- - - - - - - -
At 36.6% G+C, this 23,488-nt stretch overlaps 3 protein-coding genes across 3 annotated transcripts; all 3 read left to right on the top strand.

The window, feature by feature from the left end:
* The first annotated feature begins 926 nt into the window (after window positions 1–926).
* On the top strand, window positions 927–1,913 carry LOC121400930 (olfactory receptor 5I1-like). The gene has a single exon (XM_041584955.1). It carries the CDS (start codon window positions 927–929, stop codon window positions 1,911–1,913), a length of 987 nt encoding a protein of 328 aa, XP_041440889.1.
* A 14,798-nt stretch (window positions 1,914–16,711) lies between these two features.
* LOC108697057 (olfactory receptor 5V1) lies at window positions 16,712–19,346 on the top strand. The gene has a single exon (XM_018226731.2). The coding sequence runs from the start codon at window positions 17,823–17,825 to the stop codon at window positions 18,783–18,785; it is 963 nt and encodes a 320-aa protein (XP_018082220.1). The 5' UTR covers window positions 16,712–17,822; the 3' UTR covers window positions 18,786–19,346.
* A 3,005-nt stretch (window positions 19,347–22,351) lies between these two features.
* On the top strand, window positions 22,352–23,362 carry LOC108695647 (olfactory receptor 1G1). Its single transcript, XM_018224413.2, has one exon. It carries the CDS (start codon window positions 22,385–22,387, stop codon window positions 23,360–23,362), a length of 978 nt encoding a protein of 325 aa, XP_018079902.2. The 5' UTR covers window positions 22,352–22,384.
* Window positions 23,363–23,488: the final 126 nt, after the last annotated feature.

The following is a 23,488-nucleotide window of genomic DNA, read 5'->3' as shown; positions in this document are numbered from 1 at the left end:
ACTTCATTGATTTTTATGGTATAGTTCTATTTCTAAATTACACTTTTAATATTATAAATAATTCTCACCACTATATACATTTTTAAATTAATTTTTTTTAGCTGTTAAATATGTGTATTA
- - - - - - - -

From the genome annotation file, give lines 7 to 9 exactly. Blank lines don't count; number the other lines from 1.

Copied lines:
* A 3,005-nt stretch (window positions 19,347–22,351) lies between these two features.
* On the top strand, window positions 22,352–23,362 carry LOC108695647 (olfactory receptor 1G1). Its single transcript, XM_018224413.2, has one exon. It carries the CDS (start codon window positions 22,385–22,387, stop codon window positions 23,360–23,362), a length of 978 nt encoding a protein of 325 aa, XP_018079902.2. The 5' UTR covers window positions 22,352–22,384.
* Window positions 23,363–23,488: the final 126 nt, after the last annotated feature.